Is it possible to be confident and humble at the same time? If you equate confidence with arrogance and humility with uncertainty then you would probably say, “no”.
What is Confidence?
One of Webster’s definitions of confidence is, “faith or belief that one will act in a right, proper, or effective way”. That describes the kind of confidence we want to have in our leaders and want others to have in us as leaders. If we take another of Webster’s definitions, “a feeling or consciousness of one’s powers or of reliance on one’s circumstances” , that sounds like self-confidence that could be good or bad depending on how we use it.
Let me suggest a tweak to that second definition that I believe better describes the self-confidence of a healthy leader: “a feeling or consciousness of our team’s powers or of reliance on our team’s ability to navigate the circumstances”. Continue reading The Confidence of a Humble Leader
Electricity is a good thing until it electrocutes someone. Authority is like that – a good thing until it’s not.
Not to be political, but the example is too obvious to overlook: America is seeing its founding strengths of freedom and independence morph into an extremist individualism that is hindering our ability to work together and make progress. We’re increasingly unable to trust and unwilling to submit to authorities.
What does that say to us about authority within our organizations? We might like to think our employees’ separate their attitudes about government authority from organizational authority. Maybe. But I suggest the default posture is that authority is authority whether in the home, work, government, or elsewhere. If you want to be seen in a different light, it’s up to you turn on the lamp. Continue reading Being and Being Under Authority
Tensions: Maintain high standards…cut them some slack. Focus on the task at hand…don’t lose sight of the big picture. Be yourself…continually improve yourself. Be consistent…know when to make exceptions.
The Power of Tension
The human thumb is an amazing appendage shared by only a short list of other animals. Its power comes by working in opposition to our other fingers. Imagine how limited we would be if our thumbs just lined up parallel to our other fingers. The tension created by our thumb opposing the other digits creates extraordinary new capabilities.
I grew up around the construction trades. Before I was even a teenager I owned my own power tools: A drill, jig saw, and circular saw. I still have the jig saw. But the circular saw had a problem. It was misaligned and it was hard to cut straight with it. I learned then that bad tools get bad results.
Good tools, on the other hand, make getting good results easier – assuming you know how to use them well.
There’s no one-size-fits-all formula for handling difficult conversations. Different cultures, personalities, relationships, and histories all call for high emotional intelligence in determining how to address conflict. But here are some tools that most leaders would benefit from pulling out of their toolboxes more often. Continue reading Healthy Disagreement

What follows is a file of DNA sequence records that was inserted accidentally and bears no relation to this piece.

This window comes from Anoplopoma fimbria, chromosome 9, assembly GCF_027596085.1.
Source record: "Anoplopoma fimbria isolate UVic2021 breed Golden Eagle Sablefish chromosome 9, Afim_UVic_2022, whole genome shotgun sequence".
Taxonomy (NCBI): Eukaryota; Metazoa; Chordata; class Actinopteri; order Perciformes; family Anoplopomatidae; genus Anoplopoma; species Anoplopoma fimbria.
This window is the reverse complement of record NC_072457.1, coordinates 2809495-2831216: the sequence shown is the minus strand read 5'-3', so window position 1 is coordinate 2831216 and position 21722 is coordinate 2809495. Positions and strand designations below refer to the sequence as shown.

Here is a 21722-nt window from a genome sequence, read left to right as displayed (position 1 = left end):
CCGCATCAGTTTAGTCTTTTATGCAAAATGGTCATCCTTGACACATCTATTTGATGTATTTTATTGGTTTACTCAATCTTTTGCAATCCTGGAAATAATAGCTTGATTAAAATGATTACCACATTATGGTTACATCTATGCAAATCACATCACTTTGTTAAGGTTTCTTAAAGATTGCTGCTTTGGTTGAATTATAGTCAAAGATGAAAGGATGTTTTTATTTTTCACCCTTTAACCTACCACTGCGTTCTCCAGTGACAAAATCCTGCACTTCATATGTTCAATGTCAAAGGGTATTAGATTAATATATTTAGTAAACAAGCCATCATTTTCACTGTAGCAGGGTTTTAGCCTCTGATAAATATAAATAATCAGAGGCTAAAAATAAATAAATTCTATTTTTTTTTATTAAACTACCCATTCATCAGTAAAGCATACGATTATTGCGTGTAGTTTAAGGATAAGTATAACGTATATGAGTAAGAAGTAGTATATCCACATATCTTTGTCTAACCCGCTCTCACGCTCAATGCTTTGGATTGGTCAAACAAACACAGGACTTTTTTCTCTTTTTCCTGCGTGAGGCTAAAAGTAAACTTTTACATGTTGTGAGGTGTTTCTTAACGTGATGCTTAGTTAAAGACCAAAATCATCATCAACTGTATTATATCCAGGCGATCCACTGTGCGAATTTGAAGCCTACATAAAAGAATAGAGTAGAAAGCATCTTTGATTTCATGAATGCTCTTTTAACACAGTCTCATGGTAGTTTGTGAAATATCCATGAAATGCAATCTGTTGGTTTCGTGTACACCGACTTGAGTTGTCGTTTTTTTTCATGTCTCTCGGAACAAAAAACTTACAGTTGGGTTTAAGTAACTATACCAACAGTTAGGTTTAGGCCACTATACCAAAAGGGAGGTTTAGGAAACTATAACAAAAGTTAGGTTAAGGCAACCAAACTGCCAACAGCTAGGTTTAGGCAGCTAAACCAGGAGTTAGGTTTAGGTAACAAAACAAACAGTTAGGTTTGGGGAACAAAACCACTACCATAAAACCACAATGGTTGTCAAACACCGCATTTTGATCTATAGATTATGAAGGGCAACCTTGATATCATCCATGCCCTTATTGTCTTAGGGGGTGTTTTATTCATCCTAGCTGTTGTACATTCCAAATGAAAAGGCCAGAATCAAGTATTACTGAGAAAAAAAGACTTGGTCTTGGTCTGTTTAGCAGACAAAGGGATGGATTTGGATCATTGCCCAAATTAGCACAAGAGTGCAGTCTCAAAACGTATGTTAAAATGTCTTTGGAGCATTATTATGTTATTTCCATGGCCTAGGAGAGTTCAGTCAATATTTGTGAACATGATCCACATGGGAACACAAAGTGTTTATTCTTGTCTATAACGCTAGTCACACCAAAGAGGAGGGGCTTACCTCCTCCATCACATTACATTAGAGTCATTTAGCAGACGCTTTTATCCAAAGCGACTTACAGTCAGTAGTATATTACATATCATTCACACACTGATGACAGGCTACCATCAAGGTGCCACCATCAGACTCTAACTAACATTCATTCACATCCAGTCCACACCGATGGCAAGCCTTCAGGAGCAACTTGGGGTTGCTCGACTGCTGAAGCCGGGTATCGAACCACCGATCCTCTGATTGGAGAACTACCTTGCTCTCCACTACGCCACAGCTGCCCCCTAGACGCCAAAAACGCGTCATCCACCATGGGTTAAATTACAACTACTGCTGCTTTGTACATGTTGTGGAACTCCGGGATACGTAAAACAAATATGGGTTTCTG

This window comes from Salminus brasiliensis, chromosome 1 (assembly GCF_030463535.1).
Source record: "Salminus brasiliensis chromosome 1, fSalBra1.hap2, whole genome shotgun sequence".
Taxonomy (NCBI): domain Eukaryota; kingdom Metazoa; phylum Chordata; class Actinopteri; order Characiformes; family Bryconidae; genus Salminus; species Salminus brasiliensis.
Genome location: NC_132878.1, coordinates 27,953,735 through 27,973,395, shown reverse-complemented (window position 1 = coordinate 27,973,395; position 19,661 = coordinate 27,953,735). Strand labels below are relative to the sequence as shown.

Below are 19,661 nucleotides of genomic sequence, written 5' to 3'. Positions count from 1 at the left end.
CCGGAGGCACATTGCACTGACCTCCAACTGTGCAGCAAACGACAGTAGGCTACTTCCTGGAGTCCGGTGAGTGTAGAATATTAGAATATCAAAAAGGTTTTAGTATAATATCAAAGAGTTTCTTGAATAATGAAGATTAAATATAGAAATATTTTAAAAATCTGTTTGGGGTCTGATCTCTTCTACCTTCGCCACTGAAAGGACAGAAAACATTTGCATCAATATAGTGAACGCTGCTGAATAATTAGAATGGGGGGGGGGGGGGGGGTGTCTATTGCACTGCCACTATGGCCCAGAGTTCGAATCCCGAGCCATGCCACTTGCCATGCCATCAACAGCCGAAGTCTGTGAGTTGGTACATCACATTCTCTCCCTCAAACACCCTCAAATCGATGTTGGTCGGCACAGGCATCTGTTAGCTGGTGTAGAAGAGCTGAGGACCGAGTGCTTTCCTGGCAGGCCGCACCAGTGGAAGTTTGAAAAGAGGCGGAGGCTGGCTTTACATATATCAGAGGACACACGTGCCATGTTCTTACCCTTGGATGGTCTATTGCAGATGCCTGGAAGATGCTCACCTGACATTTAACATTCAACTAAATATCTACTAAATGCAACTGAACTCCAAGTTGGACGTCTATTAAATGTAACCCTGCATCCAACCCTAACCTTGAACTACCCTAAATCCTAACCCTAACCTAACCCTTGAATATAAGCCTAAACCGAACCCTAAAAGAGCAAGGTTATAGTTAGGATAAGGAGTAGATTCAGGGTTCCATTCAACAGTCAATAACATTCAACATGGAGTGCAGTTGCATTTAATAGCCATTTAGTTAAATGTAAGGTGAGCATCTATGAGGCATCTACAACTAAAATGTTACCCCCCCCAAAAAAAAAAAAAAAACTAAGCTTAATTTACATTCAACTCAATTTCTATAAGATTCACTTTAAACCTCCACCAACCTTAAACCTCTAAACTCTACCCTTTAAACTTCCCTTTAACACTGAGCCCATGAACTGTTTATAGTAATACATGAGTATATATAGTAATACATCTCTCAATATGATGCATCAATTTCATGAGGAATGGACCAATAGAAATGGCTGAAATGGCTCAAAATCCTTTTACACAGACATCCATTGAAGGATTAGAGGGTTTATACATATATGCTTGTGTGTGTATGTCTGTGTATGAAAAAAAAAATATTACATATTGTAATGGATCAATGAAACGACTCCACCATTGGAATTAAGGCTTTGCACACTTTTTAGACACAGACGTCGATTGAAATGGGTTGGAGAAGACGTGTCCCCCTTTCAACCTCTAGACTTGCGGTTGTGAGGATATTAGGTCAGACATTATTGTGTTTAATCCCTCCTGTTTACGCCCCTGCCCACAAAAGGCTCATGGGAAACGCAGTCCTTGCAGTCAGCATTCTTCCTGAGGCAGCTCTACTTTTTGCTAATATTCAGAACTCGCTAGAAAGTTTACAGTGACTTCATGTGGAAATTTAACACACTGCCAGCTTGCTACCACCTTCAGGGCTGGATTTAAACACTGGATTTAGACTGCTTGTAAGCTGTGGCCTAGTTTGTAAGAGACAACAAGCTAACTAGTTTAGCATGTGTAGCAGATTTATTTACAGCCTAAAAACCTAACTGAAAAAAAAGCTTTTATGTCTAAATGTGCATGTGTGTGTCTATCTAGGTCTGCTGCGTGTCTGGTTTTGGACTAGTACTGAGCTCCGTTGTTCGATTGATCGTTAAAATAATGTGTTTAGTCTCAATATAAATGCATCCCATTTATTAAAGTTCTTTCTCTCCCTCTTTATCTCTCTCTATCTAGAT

Good Leaders Know Who They Are and Have the Right Heart
How would you have described a leader when you were in the 6th grade? I cringe when I think what I would likely have said…things like, “gets to tell other people what to do”, “doesn’t have to listen to anybody else”, “makes the most money”, and “speaks in front of groups of people”.
Good questions are powerful. Not just because of the information they surface, but even more because of how they impact the asker, the answerer, and everyone else in the room. In short, our brains engage differently when we hear a question than when we’re told something. Continue reading Ask Anyway…
“They know that”. Possibly one of the most growth-stunting phrases in a leader’s mind. We tend to assume that others know what we know. The ideas have floated around in our own heads or in closed-door meetings for weeks (or months, or years), but they’re coming out-of-the-blue to others. We have to talk about them rather than assume others already share our head space.
Sometimes, tensions are a good thing to get rid of. Sometimes, getting rid of tensions can be dangerous. But the ones we keep need to be managed well if we’re to get the benefits that only healthy tensions can bring.
In his book, Building the Bridge As You Walk On It: A Guide for Leading Change, author Robert E. Quinn defines an unusual, but insightful model of leadership. To Quinn, leadership is a temporary psychological condition that we move in and out of. In our “Normal State”, we tend toward maintaining our own comfort. Whenever we move into the “Fundamental State of Leadership”, we embrace different mindsets that equip us to lead well.
It’s great to have a sense of community that makes us safe and willing to share vulnerabilities. But then the question remains, why are we here? We want to know that we’re fulfilling some sense of purpose, making a meaningful difference.
Motivation involves channeling our attention to get us from where we are to where we’re going. To be fully motivated we need to be clear on both our starting point and our destination